Hudaco hints of better second half after Covid-19 hit
The group expects profit to fall as much as 24% in its year to end-December, but appears to have bounced back from a torrid first half
Hudaco Industries, an importer of automotive, industrial and electrical products, says it expects profits to fall more than a fifth in its 2020 year, but appears to have seen an improved performance in its second half after a severe hit from Covid-19.
Headline earnings per share (Heps) are expected to be between R10.25 and R10.75 in the year to end-November, the group said in a trading update on Wednesday. That is a drop of up to 24% but is an improvement from the 63% fall in Heps it reported for its half year.
Hudaco's business falls into two primary categories: a consumer-related products segment, which includes items such as batteries, automotive aftermarket parts and security equipment; and an engineering-focused segment, which includes diesel engines and specialised steel as well as other engineering parts used by SA’s manufacturing and mining industries.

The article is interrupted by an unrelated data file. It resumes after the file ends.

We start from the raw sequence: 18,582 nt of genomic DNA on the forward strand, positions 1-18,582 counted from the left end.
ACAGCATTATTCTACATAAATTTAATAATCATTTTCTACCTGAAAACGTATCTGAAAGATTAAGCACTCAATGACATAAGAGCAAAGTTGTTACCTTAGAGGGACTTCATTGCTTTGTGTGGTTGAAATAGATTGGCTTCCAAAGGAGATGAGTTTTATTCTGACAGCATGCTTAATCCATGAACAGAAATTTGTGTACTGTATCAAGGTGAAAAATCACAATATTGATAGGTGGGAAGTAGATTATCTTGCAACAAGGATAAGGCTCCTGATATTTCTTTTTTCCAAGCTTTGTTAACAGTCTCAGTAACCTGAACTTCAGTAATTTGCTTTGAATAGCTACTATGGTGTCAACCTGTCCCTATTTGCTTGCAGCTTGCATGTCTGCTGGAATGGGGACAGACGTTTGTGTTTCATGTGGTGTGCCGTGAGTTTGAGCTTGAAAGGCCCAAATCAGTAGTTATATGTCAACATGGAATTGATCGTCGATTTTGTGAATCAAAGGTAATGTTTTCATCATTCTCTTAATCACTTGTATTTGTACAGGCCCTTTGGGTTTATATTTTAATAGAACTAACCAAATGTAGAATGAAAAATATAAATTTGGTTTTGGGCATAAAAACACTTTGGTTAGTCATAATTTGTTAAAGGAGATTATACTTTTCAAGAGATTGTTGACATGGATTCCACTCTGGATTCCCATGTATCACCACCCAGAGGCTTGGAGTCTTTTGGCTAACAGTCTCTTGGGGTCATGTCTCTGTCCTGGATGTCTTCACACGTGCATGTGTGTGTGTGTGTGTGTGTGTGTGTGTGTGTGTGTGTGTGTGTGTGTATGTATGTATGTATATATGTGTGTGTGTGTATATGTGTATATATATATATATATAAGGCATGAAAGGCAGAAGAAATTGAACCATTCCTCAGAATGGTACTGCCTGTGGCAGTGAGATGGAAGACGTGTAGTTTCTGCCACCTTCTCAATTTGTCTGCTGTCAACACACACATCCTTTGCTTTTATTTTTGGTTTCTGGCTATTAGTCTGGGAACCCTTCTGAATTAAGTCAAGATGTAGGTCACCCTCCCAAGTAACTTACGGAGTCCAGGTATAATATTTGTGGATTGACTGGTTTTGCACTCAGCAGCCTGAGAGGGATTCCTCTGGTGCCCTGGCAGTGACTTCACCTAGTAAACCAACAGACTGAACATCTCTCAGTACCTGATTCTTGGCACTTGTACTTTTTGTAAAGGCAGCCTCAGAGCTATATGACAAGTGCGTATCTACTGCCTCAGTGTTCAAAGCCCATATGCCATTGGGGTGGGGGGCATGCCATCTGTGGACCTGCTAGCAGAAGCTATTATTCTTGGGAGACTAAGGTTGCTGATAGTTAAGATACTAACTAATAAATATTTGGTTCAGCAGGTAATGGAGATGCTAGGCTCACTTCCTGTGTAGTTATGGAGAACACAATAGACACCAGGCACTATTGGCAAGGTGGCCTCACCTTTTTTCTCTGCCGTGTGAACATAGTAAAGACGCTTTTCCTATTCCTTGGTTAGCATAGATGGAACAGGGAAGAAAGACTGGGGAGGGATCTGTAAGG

Consumer-related products make up about two-thirds of sales. In June 2020, the group reported an “overwhelming impact” of Covid-19 in the last part of its six months to end-May, when many of the group’s customers were unable to operate as essential services.
In December 2019, load-shedding caused many of Hudaco’s customers to close for the Christmas break a week earlier than normal and many opened a week later than usual in January, it said at the time. February trading was back on track, with the group reporting “an excellent month”, before Covid-19 became a major concern in March.
The group generated R429m in headline earnings in its 2019 year, a widely used profit measure that excludes one-off items, up 5.1% from 2018, which was achieved in spite of SA’s subdued economic environment, the group said at the time.
In morning trade on Wednesday Hudaco’s share was up 5.15% to R88, having fallen 10.83% over the past 12 months, and giving the group a market capitalisation of R2.91bn.
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